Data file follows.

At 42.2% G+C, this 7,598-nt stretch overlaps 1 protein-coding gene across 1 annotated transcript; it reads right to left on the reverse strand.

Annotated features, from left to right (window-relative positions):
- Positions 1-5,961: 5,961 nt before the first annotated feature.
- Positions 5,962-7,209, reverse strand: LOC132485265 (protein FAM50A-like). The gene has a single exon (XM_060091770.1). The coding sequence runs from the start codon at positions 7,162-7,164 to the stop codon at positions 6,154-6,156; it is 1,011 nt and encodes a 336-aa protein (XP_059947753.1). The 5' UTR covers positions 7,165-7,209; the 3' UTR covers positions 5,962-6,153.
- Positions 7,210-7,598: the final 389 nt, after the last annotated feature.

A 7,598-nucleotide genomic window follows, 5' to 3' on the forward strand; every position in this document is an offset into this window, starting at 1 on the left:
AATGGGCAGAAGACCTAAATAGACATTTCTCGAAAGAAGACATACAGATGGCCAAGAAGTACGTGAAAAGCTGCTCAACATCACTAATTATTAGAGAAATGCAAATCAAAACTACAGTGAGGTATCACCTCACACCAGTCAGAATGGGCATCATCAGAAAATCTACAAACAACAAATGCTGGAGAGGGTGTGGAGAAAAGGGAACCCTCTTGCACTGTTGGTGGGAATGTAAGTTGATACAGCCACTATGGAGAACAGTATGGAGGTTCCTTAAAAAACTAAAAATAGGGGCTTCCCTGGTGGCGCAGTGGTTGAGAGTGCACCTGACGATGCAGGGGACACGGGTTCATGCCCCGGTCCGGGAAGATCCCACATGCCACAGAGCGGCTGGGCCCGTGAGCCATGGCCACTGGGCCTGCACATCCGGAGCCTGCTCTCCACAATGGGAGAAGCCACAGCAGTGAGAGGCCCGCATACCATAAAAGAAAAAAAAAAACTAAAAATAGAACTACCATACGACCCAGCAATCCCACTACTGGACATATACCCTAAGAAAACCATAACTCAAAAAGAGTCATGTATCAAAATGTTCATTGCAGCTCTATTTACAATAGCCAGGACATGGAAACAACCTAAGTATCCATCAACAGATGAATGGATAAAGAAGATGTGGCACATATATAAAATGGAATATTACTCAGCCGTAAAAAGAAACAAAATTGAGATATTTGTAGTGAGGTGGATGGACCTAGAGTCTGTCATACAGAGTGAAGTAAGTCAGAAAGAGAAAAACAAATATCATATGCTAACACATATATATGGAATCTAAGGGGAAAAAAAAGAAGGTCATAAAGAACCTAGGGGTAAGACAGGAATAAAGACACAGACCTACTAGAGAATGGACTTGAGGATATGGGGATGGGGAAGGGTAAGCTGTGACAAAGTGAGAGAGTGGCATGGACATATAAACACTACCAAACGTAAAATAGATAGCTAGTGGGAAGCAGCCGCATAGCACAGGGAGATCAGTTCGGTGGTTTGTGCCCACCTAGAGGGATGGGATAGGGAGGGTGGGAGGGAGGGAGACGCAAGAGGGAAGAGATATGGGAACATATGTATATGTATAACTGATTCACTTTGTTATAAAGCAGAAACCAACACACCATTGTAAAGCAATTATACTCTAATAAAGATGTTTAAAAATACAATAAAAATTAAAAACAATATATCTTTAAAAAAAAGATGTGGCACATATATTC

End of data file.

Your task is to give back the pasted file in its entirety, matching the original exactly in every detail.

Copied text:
At 42.2% G+C, this 7,598-nt stretch overlaps 1 protein-coding gene across 1 annotated transcript; it reads right to left on the reverse strand.

Annotated features, from left to right (window-relative positions):
- Positions 1-5,961: 5,961 nt before the first annotated feature.
- Positions 5,962-7,209, reverse strand: LOC132485265 (protein FAM50A-like). The gene has a single exon (XM_060091770.1). The coding sequence runs from the start codon at positions 7,162-7,164 to the stop codon at positions 6,154-6,156; it is 1,011 nt and encodes a 336-aa protein (XP_059947753.1). The 5' UTR covers positions 7,165-7,209; the 3' UTR covers positions 5,962-6,153.
- Positions 7,210-7,598: the final 389 nt, after the last annotated feature.

A 7,598-nucleotide genomic window follows, 5' to 3' on the forward strand; every position in this document is an offset into this window, starting at 1 on the left:
AATGGGCAGAAGACCTAAATAGACATTTCTCGAAAGAAGACATACAGATGGCCAAGAAGTACGTGAAAAGCTGCTCAACATCACTAATTATTAGAGAAATGCAAATCAAAACTACAGTGAGGTATCACCTCACACCAGTCAGAATGGGCATCATCAGAAAATCTACAAACAACAAATGCTGGAGAGGGTGTGGAGAAAAGGGAACCCTCTTGCACTGTTGGTGGGAATGTAAGTTGATACAGCCACTATGGAGAACAGTATGGAGGTTCCTTAAAAAACTAAAAATAGGGGCTTCCCTGGTGGCGCAGTGGTTGAGAGTGCACCTGACGATGCAGGGGACACGGGTTCATGCCCCGGTCCGGGAAGATCCCACATGCCACAGAGCGGCTGGGCCCGTGAGCCATGGCCACTGGGCCTGCACATCCGGAGCCTGCTCTCCACAATGGGAGAAGCCACAGCAGTGAGAGGCCCGCATACCATAAAAGAAAAAAAAAAACTAAAAATAGAACTACCATACGACCCAGCAATCCCACTACTGGACATATACCCTAAGAAAACCATAACTCAAAAAGAGTCATGTATCAAAATGTTCATTGCAGCTCTATTTACAATAGCCAGGACATGGAAACAACCTAAGTATCCATCAACAGATGAATGGATAAAGAAGATGTGGCACATATATAAAATGGAATATTACTCAGCCGTAAAAAGAAACAAAATTGAGATATTTGTAGTGAGGTGGATGGACCTAGAGTCTGTCATACAGAGTGAAGTAAGTCAGAAAGAGAAAAACAAATATCATATGCTAACACATATATATGGAATCTAAGGGGAAAAAAAAGAAGGTCATAAAGAACCTAGGGGTAAGACAGGAATAAAGACACAGACCTACTAGAGAATGGACTTGAGGATATGGGGATGGGGAAGGGTAAGCTGTGACAAAGTGAGAGAGTGGCATGGACATATAAACACTACCAAACGTAAAATAGATAGCTAGTGGGAAGCAGCCGCATAGCACAGGGAGATCAGTTCGGTGGTTTGTGCCCACCTAGAGGGATGGGATAGGGAGGGTGGGAGGGAGGGAGACGCAAGAGGGAAGAGATATGGGAACATATGTATATGTATAACTGATTCACTTTGTTATAAAGCAGAAACCAACACACCATTGTAAAGCAATTATACTCTAATAAAGATGTTTAAAAATACAATAAAAATTAAAAACAATATATCTTTAAAAAAAAGATGTGGCACATATATTC